How to Give a Cat Catnip


A pinch or two of dried catnip as a treat is suitable for most cats, or you can give your cat a toy saturated with catnip scent. The chemical in plants of the nepeta family that affects cats is nepetalactone. Veterinarian Ramona Turner of the Fresno City Cat Hospital explains that this volatile oil stimulates areas of cats' brains involved in their sexual responses. Kittens don't usually react to catnip until they're about 6 months old, and 20 to 30 percent of cats show no response. You can use catnip to have some fun with your cat, to encourage her to play and to train her.

Giving a Catnip Treat

A light sprinkling of dried catnip provides an occasional treat for your cat. Crush a large pinch of the herb between your fingers, and sprinkle it on your cat's bed, her favorite toy or the floor. Playtime may consist of rolling around, meowing, running around the room, becoming sleepy or rubbing against the herb; it may last 5 to 15 minutes. Dried catnip flower buds contain the most nepetalactone. Catnip isn't addictive and is harmless to cats, but it's best to limit its use to once or twice a week so your cat doesn't become immune to its smell, according to certified cat behaviorist consultant Pam Johnson-Bennett, star of "Psycho Kitty."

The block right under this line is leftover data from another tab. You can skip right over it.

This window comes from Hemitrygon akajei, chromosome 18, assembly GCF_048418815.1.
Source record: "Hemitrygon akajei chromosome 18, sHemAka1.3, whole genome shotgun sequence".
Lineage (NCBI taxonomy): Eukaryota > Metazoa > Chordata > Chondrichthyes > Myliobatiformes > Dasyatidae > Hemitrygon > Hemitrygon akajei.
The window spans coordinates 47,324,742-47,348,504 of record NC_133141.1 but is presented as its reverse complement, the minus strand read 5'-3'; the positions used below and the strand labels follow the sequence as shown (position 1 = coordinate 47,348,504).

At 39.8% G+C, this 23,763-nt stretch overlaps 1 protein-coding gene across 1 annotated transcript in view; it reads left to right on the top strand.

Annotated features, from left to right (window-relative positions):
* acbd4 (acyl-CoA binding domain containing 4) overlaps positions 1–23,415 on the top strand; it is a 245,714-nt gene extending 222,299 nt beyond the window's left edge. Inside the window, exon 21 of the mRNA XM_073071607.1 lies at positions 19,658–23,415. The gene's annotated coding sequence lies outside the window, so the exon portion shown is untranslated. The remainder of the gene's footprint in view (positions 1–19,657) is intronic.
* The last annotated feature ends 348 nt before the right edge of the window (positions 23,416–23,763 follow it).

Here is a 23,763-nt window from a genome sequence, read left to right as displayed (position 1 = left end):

Encouraging Your Cat to Play

Catnip toys encourage a cat to exercise through play, which is especially important for older, sedentary and overweight cats. Exposure to light and air breaks down the active ingredient in catnip. Some toys contain small amounts of the herb or pieces of the stalk, which aren't rich in nepetalactone. To make sure your cat experiences good quality catnip, store toys in a sealed container filled with dried catnip, or use toys with pouches for inserting the herb. You also can spray toys with catnip liquid, or fill a sock with dried catnip and tie a knot in it.

Training With Catnip

Catnip is a useful tool for training your cat to scratch in the right places and behave well. Cats must scratch to keep their claws healthy and sharp, but they often choose the wrong things to scratch at home. Try rubbing or spraying your cat's scratching post with catnip to encourage her to use it. And if you have to confine a cat to a room for a short time because you're having a party or for another reason, sprinkle catnip on the floor to distract and calm her. Catnip also can be used when introducing a new cat to your current pet. Sprinkle catnip to ease the tension, but take care: Some male cats become aggressive as a response to catnip, according to cat behaviorist Pam Johnson-Bennett.

Buying Catnip

To avoid the risk of exposing your cat to harmful chemicals, buy catnip from a reputable supplier. Plants that provide catnip grow wild throughout the Midwest and eastern parts of the country as well as Washington state. Be sure to check whether the catnip plants contain pesticides or other toxic chemicals. Certified organic products use catnip grown without the use of pesticides. Alternatively, grow catmint in your garden, which is rich source of catnip. A word of caution as catmint is invasive, and may attract neighborhood cats from miles around.

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